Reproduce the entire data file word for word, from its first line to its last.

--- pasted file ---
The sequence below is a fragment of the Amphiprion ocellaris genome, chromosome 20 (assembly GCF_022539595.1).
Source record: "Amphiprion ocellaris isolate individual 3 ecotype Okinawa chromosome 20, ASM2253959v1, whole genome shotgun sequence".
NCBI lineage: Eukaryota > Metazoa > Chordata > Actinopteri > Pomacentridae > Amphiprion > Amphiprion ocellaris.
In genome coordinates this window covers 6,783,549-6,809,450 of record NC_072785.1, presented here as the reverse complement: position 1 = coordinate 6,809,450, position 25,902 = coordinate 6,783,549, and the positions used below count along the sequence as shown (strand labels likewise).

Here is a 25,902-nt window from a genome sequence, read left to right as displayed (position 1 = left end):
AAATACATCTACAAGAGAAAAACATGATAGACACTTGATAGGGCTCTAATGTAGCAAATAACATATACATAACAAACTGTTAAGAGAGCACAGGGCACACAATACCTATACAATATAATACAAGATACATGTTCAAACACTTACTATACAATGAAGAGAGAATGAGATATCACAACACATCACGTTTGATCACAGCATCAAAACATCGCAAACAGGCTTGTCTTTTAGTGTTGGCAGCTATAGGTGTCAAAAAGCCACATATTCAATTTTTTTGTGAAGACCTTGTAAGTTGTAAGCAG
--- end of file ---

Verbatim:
The sequence below is a fragment of the Amphiprion ocellaris genome, chromosome 20 (assembly GCF_022539595.1).
Source record: "Amphiprion ocellaris isolate individual 3 ecotype Okinawa chromosome 20, ASM2253959v1, whole genome shotgun sequence".
NCBI lineage: Eukaryota > Metazoa > Chordata > Actinopteri > Pomacentridae > Amphiprion > Amphiprion ocellaris.
In genome coordinates this window covers 6,783,549-6,809,450 of record NC_072785.1, presented here as the reverse complement: position 1 = coordinate 6,809,450, position 25,902 = coordinate 6,783,549, and the positions used below count along the sequence as shown (strand labels likewise).

Here is a 25,902-nt window from a genome sequence, read left to right as displayed (position 1 = left end):
AAATACATCTACAAGAGAAAAACATGATAGACACTTGATAGGGCTCTAATGTAGCAAATAACATATACATAACAAACTGTTAAGAGAGCACAGGGCACACAATACCTATACAATATAATACAAGATACATGTTCAAACACTTACTATACAATGAAGAGAGAATGAGATATCACAACACATCACGTTTGATCACAGCATCAAAACATCGCAAACAGGCTTGTCTTTTAGTGTTGGCAGCTATAGGTGTCAAAAAGCCACATATTCAATTTTTTTGTGAAGACCTTGTAAGTTGTAAGCAG